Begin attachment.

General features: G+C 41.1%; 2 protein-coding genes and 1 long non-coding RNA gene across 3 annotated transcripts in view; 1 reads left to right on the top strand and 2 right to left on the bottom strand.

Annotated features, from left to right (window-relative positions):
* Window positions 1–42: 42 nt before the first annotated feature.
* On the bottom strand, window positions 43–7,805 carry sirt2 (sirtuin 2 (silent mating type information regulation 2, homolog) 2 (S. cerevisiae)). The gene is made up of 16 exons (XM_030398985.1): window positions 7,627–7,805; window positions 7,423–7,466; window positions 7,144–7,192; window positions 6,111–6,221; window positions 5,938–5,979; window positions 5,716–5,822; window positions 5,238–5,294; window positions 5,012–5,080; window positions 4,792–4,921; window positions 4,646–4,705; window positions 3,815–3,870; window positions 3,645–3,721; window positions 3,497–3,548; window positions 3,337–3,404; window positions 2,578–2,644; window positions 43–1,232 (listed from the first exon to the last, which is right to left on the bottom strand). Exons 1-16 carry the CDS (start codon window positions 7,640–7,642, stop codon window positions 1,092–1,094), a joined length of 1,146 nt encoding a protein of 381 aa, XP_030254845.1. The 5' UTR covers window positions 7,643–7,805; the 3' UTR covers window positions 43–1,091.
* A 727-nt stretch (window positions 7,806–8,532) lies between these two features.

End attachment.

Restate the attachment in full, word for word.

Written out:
General features: G+C 41.1%; 2 protein-coding genes and 1 long non-coding RNA gene across 3 annotated transcripts in view; 1 reads left to right on the top strand and 2 right to left on the bottom strand.

Annotated features, from left to right (window-relative positions):
* Window positions 1–42: 42 nt before the first annotated feature.
* On the bottom strand, window positions 43–7,805 carry sirt2 (sirtuin 2 (silent mating type information regulation 2, homolog) 2 (S. cerevisiae)). The gene is made up of 16 exons (XM_030398985.1): window positions 7,627–7,805; window positions 7,423–7,466; window positions 7,144–7,192; window positions 6,111–6,221; window positions 5,938–5,979; window positions 5,716–5,822; window positions 5,238–5,294; window positions 5,012–5,080; window positions 4,792–4,921; window positions 4,646–4,705; window positions 3,815–3,870; window positions 3,645–3,721; window positions 3,497–3,548; window positions 3,337–3,404; window positions 2,578–2,644; window positions 43–1,232 (listed from the first exon to the last, which is right to left on the bottom strand). Exons 1-16 carry the CDS (start codon window positions 7,640–7,642, stop codon window positions 1,092–1,094), a joined length of 1,146 nt encoding a protein of 381 aa, XP_030254845.1. The 5' UTR covers window positions 7,643–7,805; the 3' UTR covers window positions 43–1,091.
* A 727-nt stretch (window positions 7,806–8,532) lies between these two features.